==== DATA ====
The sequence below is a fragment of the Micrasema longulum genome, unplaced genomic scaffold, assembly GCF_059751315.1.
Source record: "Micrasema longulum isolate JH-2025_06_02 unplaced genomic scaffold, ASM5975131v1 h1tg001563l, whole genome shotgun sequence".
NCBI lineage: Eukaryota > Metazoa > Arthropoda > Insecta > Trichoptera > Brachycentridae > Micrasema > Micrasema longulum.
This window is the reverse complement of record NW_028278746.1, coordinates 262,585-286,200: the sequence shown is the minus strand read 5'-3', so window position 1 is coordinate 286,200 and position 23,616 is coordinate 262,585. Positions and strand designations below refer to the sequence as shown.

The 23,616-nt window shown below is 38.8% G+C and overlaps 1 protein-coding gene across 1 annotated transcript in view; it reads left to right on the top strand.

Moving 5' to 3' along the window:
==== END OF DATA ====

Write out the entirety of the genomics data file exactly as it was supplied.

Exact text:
The sequence below is a fragment of the Micrasema longulum genome, unplaced genomic scaffold, assembly GCF_059751315.1.
Source record: "Micrasema longulum isolate JH-2025_06_02 unplaced genomic scaffold, ASM5975131v1 h1tg001563l, whole genome shotgun sequence".
NCBI lineage: Eukaryota > Metazoa > Arthropoda > Insecta > Trichoptera > Brachycentridae > Micrasema > Micrasema longulum.
This window is the reverse complement of record NW_028278746.1, coordinates 262,585-286,200: the sequence shown is the minus strand read 5'-3', so window position 1 is coordinate 286,200 and position 23,616 is coordinate 262,585. Positions and strand designations below refer to the sequence as shown.

The 23,616-nt window shown below is 38.8% G+C and overlaps 1 protein-coding gene across 1 annotated transcript in view; it reads left to right on the top strand.

Moving 5' to 3' along the window: